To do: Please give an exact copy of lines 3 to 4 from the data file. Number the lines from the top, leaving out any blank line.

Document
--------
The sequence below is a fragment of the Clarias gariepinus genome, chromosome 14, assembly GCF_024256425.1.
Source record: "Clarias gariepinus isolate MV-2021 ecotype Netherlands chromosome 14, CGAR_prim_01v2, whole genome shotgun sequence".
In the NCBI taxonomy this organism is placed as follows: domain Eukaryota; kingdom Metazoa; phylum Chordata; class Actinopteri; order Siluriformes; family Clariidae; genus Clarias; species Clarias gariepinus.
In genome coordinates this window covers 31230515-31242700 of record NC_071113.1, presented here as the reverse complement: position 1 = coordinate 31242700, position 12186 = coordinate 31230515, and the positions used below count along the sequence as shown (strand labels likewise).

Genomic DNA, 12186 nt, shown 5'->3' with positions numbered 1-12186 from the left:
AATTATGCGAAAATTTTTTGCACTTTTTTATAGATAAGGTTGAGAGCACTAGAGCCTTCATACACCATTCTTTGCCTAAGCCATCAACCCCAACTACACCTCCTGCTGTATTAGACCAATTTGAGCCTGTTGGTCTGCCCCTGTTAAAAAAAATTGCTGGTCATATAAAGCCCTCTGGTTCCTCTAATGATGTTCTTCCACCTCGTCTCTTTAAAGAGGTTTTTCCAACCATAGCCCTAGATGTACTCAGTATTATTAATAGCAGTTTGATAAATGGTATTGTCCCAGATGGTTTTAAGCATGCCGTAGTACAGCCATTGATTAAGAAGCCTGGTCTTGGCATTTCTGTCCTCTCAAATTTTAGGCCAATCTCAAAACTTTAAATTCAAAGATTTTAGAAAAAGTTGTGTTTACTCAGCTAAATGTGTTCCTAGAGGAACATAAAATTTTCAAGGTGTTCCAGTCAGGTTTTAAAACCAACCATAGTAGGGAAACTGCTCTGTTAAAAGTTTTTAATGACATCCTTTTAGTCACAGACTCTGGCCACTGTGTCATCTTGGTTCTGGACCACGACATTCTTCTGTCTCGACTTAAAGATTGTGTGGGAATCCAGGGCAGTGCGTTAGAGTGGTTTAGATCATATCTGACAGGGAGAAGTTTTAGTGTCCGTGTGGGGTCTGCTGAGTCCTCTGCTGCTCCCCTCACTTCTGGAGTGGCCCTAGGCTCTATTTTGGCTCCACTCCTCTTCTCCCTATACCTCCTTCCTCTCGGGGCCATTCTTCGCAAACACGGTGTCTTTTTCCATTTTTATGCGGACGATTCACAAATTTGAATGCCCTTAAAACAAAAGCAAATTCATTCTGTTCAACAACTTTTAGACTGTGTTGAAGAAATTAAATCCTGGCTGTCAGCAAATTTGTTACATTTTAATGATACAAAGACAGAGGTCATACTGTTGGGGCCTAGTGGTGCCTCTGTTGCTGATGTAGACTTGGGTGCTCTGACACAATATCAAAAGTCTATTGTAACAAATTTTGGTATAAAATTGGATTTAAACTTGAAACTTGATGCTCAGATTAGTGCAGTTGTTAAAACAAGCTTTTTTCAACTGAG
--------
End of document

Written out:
In the NCBI taxonomy this organism is placed as follows: domain Eukaryota; kingdom Metazoa; phylum Chordata; class Actinopteri; order Siluriformes; family Clariidae; genus Clarias; species Clarias gariepinus.
In genome coordinates this window covers 31230515-31242700 of record NC_071113.1, presented here as the reverse complement: position 1 = coordinate 31242700, position 12186 = coordinate 31230515, and the positions used below count along the sequence as shown (strand labels likewise).